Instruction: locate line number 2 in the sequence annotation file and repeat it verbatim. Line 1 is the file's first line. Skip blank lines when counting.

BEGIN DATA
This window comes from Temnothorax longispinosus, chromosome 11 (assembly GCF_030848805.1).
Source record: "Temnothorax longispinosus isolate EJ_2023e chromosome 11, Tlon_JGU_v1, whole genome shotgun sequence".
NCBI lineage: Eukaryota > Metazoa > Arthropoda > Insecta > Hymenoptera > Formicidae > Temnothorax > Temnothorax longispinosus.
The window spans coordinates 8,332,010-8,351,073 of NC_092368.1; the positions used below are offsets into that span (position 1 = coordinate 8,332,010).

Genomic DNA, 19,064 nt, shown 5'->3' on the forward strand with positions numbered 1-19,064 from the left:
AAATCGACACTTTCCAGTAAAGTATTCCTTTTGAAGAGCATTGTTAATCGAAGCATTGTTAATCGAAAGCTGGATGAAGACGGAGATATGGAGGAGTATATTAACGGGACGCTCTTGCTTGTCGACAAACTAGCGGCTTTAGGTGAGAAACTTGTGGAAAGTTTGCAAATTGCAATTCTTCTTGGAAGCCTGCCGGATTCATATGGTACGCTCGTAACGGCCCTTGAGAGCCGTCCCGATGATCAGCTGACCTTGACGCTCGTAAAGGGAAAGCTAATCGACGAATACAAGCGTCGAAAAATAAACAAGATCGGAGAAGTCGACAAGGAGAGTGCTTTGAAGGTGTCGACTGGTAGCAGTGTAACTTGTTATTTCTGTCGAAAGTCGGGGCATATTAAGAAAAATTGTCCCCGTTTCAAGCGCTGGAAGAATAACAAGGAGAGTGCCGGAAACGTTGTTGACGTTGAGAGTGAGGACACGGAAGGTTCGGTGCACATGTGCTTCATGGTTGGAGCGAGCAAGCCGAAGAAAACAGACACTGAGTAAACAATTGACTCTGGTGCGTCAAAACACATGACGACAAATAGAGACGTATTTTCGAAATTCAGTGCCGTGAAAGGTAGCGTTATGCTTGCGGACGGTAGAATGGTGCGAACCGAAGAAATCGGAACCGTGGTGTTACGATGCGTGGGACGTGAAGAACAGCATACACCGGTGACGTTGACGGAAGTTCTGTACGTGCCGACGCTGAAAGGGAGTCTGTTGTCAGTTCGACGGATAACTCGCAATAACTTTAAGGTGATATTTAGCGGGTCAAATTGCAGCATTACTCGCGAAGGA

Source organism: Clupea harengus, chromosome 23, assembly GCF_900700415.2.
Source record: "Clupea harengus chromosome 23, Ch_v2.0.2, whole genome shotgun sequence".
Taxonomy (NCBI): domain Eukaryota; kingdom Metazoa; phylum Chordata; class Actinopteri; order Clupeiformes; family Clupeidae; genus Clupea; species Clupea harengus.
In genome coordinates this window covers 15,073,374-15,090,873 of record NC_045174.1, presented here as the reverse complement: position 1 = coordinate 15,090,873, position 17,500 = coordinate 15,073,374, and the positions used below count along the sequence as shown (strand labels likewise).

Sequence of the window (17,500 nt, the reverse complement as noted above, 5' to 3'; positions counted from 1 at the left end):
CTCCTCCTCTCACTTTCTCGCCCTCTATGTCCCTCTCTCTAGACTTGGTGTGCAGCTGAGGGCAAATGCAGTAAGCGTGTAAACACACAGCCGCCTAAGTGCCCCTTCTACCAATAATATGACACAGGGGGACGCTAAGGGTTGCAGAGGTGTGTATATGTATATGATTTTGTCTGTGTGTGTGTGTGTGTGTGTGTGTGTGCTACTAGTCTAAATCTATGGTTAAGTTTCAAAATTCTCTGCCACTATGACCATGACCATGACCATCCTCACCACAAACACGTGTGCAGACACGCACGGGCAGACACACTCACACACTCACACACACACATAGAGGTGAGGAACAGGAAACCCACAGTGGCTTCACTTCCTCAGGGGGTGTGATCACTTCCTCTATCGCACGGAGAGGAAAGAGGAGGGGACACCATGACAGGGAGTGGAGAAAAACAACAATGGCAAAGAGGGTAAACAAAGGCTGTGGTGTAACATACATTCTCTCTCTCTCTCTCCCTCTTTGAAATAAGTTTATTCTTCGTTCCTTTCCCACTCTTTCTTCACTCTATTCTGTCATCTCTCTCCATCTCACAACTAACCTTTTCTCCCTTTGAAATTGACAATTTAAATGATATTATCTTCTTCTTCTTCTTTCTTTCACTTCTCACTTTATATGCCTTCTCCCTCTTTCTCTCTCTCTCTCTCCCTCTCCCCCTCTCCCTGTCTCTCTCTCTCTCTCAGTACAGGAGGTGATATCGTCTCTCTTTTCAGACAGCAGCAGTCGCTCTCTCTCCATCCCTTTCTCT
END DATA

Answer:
Source record: "Temnothorax longispinosus isolate EJ_2023e chromosome 11, Tlon_JGU_v1, whole genome shotgun sequence".